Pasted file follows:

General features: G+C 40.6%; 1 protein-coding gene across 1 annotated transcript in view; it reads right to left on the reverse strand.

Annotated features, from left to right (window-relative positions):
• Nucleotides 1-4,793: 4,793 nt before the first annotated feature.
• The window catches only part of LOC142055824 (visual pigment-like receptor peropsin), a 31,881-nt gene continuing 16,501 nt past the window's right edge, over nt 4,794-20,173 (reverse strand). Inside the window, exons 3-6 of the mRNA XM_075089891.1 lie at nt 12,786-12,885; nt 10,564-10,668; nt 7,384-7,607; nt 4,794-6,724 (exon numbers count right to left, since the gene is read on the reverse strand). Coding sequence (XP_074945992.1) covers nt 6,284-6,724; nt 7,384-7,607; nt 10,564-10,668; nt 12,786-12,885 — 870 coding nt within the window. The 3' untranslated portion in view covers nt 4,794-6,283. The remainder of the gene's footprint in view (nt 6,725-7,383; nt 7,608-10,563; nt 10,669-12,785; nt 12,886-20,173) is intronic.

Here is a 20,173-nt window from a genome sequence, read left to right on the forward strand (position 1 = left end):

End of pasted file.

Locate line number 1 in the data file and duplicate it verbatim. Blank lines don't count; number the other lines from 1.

General features: G+C 40.6%; 1 protein-coding gene across 1 annotated transcript in view; it reads right to left on the reverse strand.